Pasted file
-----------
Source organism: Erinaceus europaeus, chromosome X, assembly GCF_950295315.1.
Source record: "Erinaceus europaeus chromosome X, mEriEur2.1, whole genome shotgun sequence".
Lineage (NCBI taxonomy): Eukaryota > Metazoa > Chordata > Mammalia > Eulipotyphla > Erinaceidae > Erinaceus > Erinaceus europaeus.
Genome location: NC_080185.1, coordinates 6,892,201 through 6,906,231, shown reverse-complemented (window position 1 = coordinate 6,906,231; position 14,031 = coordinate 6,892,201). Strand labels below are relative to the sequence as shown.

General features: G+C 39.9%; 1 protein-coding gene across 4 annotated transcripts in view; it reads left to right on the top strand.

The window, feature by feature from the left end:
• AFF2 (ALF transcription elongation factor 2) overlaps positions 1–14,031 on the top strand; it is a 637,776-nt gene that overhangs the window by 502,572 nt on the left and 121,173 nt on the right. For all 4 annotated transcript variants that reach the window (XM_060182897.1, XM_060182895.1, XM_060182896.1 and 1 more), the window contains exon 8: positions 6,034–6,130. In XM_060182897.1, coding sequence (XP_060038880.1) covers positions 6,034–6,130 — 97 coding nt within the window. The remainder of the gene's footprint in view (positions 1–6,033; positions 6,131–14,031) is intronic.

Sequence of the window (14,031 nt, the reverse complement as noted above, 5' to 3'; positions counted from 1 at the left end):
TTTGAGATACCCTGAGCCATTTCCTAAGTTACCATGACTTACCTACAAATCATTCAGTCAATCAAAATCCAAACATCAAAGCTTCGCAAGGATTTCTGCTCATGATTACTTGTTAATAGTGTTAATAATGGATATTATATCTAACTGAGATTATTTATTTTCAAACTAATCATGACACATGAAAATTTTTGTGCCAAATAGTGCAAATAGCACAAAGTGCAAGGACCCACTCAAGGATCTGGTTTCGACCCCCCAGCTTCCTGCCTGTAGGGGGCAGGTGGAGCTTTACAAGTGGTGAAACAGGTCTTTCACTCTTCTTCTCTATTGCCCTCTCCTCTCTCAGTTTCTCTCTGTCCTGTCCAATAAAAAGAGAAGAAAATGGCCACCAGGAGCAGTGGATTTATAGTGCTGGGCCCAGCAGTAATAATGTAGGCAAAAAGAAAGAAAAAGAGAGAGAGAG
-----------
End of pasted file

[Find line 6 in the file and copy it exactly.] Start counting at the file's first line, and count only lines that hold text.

The window, feature by feature from the left end: